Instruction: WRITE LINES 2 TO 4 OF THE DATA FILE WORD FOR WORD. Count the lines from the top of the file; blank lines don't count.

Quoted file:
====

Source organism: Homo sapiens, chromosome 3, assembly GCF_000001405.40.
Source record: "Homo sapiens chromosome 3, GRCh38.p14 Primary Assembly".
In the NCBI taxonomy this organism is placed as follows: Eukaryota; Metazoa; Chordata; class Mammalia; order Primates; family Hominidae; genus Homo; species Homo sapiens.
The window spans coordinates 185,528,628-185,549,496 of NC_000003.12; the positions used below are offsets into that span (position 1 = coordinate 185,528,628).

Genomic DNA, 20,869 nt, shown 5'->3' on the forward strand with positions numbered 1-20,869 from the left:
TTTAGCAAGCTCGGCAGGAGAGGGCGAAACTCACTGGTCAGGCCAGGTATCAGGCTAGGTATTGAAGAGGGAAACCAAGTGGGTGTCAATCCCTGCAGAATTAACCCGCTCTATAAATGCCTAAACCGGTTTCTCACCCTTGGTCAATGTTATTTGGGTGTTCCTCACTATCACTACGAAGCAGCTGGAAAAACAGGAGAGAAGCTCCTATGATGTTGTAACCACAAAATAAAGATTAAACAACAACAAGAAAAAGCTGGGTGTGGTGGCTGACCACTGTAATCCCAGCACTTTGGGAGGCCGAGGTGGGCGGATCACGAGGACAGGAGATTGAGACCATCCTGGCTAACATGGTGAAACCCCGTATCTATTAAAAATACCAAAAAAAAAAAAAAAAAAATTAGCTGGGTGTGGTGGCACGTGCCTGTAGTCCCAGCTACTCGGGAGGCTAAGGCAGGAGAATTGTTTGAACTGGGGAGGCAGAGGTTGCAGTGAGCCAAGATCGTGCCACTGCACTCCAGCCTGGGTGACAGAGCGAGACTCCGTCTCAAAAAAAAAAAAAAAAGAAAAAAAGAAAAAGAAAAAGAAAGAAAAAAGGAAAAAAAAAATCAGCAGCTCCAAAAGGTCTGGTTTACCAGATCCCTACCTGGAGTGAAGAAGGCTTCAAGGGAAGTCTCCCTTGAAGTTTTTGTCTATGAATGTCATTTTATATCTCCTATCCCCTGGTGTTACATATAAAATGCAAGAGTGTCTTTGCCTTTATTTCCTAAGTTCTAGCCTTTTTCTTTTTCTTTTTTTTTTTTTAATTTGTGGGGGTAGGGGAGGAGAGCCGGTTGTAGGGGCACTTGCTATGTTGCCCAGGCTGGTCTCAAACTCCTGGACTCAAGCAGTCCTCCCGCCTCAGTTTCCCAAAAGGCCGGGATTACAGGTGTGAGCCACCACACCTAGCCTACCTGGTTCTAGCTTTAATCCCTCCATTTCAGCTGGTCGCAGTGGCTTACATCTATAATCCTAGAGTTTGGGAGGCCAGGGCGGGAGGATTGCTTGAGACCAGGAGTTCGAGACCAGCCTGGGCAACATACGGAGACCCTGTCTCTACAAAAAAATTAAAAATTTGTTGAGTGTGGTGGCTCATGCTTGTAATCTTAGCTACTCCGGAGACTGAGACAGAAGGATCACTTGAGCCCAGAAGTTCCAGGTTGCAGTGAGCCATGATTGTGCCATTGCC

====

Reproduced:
Source record: "Homo sapiens chromosome 3, GRCh38.p14 Primary Assembly".
In the NCBI taxonomy this organism is placed as follows: Eukaryota; Metazoa; Chordata; class Mammalia; order Primates; family Hominidae; genus Homo; species Homo sapiens.
The window spans coordinates 185,528,628-185,549,496 of NC_000003.12; the positions used below are offsets into that span (position 1 = coordinate 185,528,628).